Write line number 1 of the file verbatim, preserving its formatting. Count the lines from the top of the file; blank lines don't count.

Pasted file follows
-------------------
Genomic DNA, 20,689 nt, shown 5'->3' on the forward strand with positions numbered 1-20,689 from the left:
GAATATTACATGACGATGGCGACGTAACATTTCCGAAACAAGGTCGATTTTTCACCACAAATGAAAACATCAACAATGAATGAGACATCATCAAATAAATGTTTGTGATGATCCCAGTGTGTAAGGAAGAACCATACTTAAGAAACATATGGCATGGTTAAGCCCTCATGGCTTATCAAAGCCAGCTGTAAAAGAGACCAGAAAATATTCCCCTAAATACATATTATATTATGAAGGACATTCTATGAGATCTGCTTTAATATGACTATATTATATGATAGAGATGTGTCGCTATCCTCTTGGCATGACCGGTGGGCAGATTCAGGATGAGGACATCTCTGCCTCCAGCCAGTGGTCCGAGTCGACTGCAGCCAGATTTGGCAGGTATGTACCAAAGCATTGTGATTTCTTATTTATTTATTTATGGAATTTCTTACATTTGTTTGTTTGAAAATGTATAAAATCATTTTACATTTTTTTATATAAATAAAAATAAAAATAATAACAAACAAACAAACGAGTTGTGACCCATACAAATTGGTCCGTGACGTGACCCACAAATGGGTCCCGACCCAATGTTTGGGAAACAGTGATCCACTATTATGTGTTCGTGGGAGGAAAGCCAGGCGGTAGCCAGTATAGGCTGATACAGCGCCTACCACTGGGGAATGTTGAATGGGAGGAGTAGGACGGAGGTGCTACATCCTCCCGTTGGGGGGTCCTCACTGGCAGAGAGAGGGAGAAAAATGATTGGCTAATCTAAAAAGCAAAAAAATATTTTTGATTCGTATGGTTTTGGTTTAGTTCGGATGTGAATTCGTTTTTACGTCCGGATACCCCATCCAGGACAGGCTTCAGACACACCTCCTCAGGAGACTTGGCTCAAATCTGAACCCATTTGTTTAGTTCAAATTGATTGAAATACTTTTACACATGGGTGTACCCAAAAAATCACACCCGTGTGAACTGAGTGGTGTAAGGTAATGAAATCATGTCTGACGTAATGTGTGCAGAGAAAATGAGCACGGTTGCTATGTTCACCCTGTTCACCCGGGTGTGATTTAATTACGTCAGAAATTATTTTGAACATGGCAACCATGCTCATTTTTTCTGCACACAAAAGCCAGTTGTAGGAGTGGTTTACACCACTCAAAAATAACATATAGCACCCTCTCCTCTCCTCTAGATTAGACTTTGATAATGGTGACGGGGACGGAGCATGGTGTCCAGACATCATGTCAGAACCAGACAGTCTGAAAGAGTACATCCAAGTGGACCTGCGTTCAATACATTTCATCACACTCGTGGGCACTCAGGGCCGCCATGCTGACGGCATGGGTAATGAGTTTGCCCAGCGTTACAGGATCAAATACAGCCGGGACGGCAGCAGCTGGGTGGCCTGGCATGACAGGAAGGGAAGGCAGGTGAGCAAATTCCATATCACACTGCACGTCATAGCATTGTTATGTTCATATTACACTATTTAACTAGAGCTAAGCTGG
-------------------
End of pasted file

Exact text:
Genomic DNA, 20,689 nt, shown 5'->3' on the forward strand with positions numbered 1-20,689 from the left: